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Career Companion

This review originally appeared on rpg.net in May of 2014, and is reprinted here and in the October 2015 issue with permission.

Career Companion. John Watts
Gypsy Knights Games http://www.gypsyknightsgames.com
59pp. Softcover or PDF

Half of this book, I did not like and the other half is truly brilliant.

However, together they do make a very good supplement to what is already on the market in Gypsy Knight Games’ Alternative Traveller Universe – the Clement Sector.

To begin with, what I do not like is the uplifting lesser species into sentience – usually referred to as Uplifts. Uplifts in contemporary Science Fiction are a good substitute of reinforcing the alien-ness of Science Fiction without having to resort to creating aliens. And, aliens are tough to do. Unquestionably, everyone can have Klingon surrogates based upon the Shōgunshoku but after a while that becomes a cliché; more interesting is to speculate what forms of new civilization will appear as we adapt to life among the Stars. Poorly done uplifts will feature lots of different civilizations that are dwarf-like due to adaptations to heavy gravity worlds or aquatic merfolk or when dolphins/bears/apes or even killer whales have been given sentience. However, I do recognize that my opinion is not shared by all. And, indeed Traveller throughout its history has had uplifts. Thus, what Gypsy Knight Games have done here is merely continuing a trend a trend that was pre-established. Fortunately, the uplifts are not as bad as those found in GURPS Traveller Humaniti but it does come fairly close. Where there is room for Uplifts it involves giving them a culture and a unique signature rather than cloning some pre-existing culture. And, this is where Traveller (and sadly, Gypsy Knight Games) has gotten sloppy. I would hold that uplifts in Dune or the works of David Brin are done right – but here we are treated to a sketchy and vague culture that is a pastiche of other Science Fiction worlds, ranging from the Planet of the Apes to a crude facsimile of Brin’s work. So, unfortunately, while the rules here are good, they revert to a more childish version of Traveller than I play or would describe Traveller to others. However, those who played with GURPS Traveller Humaniti (and there are some good cultures in there) or Traveller20 whose Gateway “races” were abhorrent and represented the worst in Traveller might find some merit. But, in my own opinion – meh.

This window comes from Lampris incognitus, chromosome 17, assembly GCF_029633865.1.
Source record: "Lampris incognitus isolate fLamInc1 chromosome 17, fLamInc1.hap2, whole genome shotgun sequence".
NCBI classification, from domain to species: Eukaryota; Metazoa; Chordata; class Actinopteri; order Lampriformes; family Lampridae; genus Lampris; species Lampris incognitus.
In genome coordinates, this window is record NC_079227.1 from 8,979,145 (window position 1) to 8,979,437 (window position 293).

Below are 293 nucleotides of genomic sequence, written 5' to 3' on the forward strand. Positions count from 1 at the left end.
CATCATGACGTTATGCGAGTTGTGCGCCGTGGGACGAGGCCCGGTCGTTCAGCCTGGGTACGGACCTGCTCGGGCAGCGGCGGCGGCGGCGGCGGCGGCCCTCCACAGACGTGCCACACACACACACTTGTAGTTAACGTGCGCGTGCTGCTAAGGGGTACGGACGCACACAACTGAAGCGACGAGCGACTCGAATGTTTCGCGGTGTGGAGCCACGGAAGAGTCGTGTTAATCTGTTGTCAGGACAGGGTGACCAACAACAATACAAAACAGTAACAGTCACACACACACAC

Then comes the best parts of the book which justify the whole cost of the item. New aging rules update Traveller from the 1950s, when life expectancy was lower. Rejuvenation and genetic therapies. These rules bring Traveller more up to date with forecasts of Science Fiction – when the genetic revolution will mean being able to live longer and look younger.

Next up is the revision of the Social Standing statistic, for here we have an improvement of using Social Standing akin to Credit Rating or status within society.

Next up we see the additional modifications for different careers. And, this in my humble opinion is the most brilliant part of the book. Traveller since its inception has rather mundane careers/classes. In most cases, they reflect an older sensibility in regard to Science Fiction, where careers were thought of as extensions of 1960 careers. The career follows the same logic, except, it cleans up the tables for life events to bring them more in line with a more gritty and realistic set of events. Mongoose tables for the most part represented some the most gonzo of situations in some of their outcomes. This provides a useful corrective against gonzo play.

The rules are good and solid. There is very little in the way of purple prose, but the artwork is good and really sets the mood, even though (like previous Gypsy Knights Games offerings) it’s all Poser art.